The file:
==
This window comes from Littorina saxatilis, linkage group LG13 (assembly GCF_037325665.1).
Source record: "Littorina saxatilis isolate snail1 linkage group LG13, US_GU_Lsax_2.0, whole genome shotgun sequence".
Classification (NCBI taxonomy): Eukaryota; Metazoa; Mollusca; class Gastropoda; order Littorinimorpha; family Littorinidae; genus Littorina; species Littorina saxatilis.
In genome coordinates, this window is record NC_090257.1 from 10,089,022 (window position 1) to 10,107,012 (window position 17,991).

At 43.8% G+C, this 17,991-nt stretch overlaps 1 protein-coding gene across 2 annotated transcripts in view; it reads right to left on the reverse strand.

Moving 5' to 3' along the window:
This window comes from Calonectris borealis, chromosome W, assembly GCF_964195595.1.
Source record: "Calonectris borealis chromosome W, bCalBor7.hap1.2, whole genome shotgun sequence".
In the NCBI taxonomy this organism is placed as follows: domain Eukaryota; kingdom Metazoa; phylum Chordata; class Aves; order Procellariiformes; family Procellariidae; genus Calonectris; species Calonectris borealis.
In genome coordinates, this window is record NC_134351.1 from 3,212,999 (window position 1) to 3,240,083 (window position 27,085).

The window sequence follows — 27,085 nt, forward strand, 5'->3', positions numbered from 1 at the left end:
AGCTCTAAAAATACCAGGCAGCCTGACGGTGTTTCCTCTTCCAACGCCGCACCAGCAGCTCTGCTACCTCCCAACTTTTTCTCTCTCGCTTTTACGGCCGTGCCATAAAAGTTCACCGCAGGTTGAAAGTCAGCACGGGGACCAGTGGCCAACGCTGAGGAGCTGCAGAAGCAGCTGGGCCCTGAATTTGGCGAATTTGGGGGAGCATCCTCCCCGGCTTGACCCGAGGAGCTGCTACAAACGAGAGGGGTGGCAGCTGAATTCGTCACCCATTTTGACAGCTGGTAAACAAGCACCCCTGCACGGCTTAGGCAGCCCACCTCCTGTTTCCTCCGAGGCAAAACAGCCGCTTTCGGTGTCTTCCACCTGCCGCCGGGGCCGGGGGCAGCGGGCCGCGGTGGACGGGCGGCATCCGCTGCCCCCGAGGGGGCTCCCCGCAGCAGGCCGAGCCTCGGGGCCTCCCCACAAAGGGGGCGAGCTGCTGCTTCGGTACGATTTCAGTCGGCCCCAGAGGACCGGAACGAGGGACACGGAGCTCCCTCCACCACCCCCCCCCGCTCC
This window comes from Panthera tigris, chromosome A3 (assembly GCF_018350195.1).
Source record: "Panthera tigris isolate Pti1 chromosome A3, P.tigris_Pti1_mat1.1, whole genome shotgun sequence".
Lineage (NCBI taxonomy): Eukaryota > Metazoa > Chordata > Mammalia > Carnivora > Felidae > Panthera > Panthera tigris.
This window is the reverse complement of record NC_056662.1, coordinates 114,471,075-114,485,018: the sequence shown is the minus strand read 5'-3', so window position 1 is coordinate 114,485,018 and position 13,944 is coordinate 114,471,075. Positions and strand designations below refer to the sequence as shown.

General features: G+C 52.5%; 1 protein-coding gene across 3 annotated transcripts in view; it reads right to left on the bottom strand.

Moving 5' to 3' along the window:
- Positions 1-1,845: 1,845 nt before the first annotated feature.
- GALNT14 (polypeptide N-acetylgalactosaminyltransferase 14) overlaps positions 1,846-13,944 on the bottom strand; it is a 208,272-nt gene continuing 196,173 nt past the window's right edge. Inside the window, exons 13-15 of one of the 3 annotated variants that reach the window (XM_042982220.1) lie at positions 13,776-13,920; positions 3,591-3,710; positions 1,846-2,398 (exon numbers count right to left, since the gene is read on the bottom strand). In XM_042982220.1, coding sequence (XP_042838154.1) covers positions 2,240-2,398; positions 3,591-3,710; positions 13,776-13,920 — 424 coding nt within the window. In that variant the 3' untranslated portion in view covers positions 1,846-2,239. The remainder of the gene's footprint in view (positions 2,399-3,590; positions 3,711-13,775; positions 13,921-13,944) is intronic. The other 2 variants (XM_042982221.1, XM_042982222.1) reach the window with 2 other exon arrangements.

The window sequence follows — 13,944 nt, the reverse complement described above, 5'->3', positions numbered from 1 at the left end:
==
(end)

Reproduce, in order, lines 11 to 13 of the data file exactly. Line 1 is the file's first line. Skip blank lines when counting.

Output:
The window sequence follows — 27,085 nt, forward strand, 5'->3', positions numbered from 1 at the left end:
AGCTCTAAAAATACCAGGCAGCCTGACGGTGTTTCCTCTTCCAACGCCGCACCAGCAGCTCTGCTACCTCCCAACTTTTTCTCTCTCGCTTTTACGGCCGTGCCATAAAAGTTCACCGCAGGTTGAAAGTCAGCACGGGGACCAGTGGCCAACGCTGAGGAGCTGCAGAAGCAGCTGGGCCCTGAATTTGGCGAATTTGGGGGAGCATCCTCCCCGGCTTGACCCGAGGAGCTGCTACAAACGAGAGGGGTGGCAGCTGAATTCGTCACCCATTTTGACAGCTGGTAAACAAGCACCCCTGCACGGCTTAGGCAGCCCACCTCCTGTTTCCTCCGAGGCAAAACAGCCGCTTTCGGTGTCTTCCACCTGCCGCCGGGGCCGGGGGCAGCGGGCCGCGGTGGACGGGCGGCATCCGCTGCCCCCGAGGGGGCTCCCCGCAGCAGGCCGAGCCTCGGGGCCTCCCCACAAAGGGGGCGAGCTGCTGCTTCGGTACGATTTCAGTCGGCCCCAGAGGACCGGAACGAGGGACACGGAGCTCCCTCCACCACCCCCCCCCGCTCC
This window comes from Panthera tigris, chromosome A3 (assembly GCF_018350195.1).